Later in the summer, I discover another, similar version of this salad—one that uses raw red cabbage instead of the apple. Most surprisingly, it is nearly as sweet with the red cabbage as with the apple, and likely even more nutritious.

Ingredients of the Charoset

Ingredients of the Charoset

The first time that I make this salad, I spend the time and get a pretty good arm workout grating the beets by hand. Also surprisingly, the beets are not as difficult to grate raw as it would seem. On following iterations, I use a small electric chopper, and it goes a bit quicker. I chop the first 4 ingredients in the chopper, and add the other ingredients upon transferring the chopped ones into a large bowl. Then I hand-mix all the ingredients.

This salad freezes very well, so I make it in large batches and freeze small portions in glass jars for snacks, at home or on the go.

Beet and Apple Charoset Salad

Beet and Apple Charoset Salad

The ingredients for this salad comprise:

  • 3 medium beets: red, yellow and white, peeled and finely chopped or grated
  • 1 medium Fuji apple*, peeled (*1 small or 1/2 medium red cabbage, finely chopped)
  • 1/2 cup coarsely chopped green* onion (*sweet, red or white onion)
  • 3/4 cup chopped walnuts* (*pecans, cashews)
  • 1/2 cup raisins
  • 1/2 cup squeezed grapefruit* juice (*orange, lime or lemon)
  • 2 tbsp olive oil* (*coconut oil, heated in the jar by warm water to liquefy it)
  • 1 tbsp honey
  • 1 tsp ground cinnamon
  • 1/2 tsp ground nutmeg or cumin
  • 1/8 tsp sea salt
  • 1/8 tsp black pepper

I serve the salad over arugula and garnish with cilantro, or sometimes have even a little more fun with and get my food to make some funny faces at me from my plate.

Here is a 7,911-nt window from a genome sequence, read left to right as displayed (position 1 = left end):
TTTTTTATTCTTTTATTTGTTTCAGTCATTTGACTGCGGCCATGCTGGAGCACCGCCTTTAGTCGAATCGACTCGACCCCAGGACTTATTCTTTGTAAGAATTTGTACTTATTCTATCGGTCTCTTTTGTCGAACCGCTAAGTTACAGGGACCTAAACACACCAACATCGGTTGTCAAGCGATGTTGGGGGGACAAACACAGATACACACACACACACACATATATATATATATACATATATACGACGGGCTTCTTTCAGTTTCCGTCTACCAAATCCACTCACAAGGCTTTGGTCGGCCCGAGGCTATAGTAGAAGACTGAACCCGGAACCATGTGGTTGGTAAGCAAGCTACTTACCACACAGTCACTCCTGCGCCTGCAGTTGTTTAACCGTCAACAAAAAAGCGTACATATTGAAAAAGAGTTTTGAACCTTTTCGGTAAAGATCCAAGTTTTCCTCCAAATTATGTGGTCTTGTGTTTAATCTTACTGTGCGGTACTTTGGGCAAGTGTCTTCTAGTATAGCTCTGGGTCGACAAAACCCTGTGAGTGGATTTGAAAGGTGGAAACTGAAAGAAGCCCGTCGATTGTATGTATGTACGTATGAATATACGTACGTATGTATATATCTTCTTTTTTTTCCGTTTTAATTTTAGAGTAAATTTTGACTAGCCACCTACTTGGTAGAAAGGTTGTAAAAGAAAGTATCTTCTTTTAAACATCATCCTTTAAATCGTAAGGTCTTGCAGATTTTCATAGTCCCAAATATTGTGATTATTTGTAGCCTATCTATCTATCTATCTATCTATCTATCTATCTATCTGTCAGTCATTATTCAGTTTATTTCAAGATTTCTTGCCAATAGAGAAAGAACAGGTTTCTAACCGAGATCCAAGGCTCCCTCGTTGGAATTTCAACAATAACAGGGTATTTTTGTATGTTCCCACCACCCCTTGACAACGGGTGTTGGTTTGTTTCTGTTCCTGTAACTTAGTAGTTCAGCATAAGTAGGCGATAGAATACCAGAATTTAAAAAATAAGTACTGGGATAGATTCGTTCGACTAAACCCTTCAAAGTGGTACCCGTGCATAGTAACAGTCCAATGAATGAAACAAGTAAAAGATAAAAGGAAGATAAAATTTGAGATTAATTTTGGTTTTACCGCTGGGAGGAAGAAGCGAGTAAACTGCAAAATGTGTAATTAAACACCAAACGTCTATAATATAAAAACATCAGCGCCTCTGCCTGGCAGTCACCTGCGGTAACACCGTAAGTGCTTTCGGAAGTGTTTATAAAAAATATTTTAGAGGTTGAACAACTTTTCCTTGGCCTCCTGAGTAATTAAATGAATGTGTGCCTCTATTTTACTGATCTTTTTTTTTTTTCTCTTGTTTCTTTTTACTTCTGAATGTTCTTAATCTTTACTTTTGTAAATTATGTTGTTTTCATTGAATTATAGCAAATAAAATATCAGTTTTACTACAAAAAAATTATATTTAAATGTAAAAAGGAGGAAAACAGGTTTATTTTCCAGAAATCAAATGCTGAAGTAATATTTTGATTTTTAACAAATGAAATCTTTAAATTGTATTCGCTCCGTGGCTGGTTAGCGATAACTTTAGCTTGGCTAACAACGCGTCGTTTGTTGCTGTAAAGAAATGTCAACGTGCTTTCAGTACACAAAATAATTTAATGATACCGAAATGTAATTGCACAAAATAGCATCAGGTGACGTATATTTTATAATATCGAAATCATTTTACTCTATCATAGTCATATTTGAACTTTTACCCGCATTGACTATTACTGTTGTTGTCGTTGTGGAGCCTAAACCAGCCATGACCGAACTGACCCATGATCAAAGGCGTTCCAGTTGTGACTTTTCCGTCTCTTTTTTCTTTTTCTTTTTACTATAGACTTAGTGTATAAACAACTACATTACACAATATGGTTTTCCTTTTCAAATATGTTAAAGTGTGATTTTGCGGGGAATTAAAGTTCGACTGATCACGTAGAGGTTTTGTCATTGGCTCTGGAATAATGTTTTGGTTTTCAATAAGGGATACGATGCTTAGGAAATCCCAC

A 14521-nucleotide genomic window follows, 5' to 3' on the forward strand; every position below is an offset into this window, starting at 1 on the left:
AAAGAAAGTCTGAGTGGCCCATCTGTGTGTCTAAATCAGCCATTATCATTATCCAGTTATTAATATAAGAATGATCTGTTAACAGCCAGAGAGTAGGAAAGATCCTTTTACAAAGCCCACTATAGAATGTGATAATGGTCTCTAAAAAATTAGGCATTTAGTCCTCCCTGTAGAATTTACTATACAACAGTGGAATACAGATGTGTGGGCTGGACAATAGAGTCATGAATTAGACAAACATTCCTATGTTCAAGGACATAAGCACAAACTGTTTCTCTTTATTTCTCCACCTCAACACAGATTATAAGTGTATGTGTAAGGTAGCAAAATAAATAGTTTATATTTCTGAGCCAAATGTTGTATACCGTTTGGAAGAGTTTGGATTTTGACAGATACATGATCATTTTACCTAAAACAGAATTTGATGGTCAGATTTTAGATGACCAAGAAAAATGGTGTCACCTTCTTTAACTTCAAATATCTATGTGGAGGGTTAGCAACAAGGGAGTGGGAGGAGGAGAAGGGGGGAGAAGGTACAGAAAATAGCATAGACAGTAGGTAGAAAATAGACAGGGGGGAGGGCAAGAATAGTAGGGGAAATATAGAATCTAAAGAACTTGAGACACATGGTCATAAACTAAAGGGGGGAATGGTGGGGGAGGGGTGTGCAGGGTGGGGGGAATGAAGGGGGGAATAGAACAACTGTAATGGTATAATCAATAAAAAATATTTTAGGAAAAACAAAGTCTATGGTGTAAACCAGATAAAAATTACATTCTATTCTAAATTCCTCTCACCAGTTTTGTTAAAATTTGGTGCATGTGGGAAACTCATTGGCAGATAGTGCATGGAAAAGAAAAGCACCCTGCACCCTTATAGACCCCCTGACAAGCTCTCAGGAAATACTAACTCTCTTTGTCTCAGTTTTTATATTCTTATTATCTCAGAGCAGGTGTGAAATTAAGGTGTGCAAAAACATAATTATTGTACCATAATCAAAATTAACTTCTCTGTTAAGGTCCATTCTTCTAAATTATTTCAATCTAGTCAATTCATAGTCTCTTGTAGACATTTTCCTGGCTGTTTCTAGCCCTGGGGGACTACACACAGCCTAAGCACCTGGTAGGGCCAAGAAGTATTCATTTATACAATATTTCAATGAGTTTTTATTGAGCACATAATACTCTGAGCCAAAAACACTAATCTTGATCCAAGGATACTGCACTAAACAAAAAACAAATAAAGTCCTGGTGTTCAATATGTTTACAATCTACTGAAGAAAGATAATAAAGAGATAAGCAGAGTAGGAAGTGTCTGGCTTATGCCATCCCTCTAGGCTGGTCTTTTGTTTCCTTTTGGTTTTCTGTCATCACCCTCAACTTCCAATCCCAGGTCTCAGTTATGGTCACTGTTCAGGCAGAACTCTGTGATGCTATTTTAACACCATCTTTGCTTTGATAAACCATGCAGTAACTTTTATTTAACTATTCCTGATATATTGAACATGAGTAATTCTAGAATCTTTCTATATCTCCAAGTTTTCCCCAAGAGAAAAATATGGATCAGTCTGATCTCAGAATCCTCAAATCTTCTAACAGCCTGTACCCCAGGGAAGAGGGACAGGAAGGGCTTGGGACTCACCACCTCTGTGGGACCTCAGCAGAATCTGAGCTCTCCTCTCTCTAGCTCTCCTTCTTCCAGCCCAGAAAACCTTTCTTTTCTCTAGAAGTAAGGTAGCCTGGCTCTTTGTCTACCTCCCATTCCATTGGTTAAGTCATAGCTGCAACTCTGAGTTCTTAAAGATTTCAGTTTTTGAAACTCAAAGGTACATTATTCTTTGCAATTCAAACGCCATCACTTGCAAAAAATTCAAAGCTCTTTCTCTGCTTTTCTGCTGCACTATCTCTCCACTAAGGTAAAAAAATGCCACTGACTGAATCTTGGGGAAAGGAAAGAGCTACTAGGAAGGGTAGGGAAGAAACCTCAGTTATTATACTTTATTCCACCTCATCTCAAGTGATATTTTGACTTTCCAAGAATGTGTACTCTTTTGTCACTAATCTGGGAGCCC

Beet and Apple Charoset Funny Face

Beet and Apple Charoset Funny Face

Meal ideas & recipes from Whole Foods Market and from “The Wahls Protocol” book.

Special Dish for the Week: Fermented Beet Juice

This week’s Special Dish for the Week combines the benefits of two of nature’s culinary marvels: fermentation and beets—in a drink that I remember running away from as a child, but now, I find myself enjoying even:

Fermented Beet Juice

Fermented Beet Juice

Fermented Beet Juice

Fermented beet juice—also known as sour beet juice, or beet kvass—is made by a process called lactic acid fermentation—as opposed to ethanol (alcohol) fermentation and yeast or mold fermentation. The process is anaerobic (not using oxygen), and requires a certain type of bacteria to get going and to generate desired results.

Although perhaps sounding highly technical, the preparation process and ingredients are very simple!

And despite the rather strong but not unpleasant aroma, the juice is tasty—if a bit on the salty side!

The ingredients—and the reasons for selecting them just so—include:

  • 3 medium beets*, washed but not scrubbed or peeled—to maintain the needed starter bacteria
    * beets can be red, yellow, white, or a mélange of colours, a.k.a. rainbow beets
  • 1/2-1 tbsp sea salt—to keep the fermentation to the lactic acid type, to help pull out the juice out of the beets, and to add additional minerals
  • 1 cup of freshly boiled water—to quickly dissolve the salt
  • 5 cups of room temperature boiled water—to ensure that beets don’t cook and that enzymes and bacteria don’t get wiped out or don’t get contaminated with other organisms potentially in tap water (depending on the tap water source and treatment)
  • 3-5 cloves of garlic (optional)—for added flavour and nutrients
  • spices (optional)—for added flavour and nutrients—a cardamom pod, a knob of ginger, a star anise, or a clove, to be tried in future batches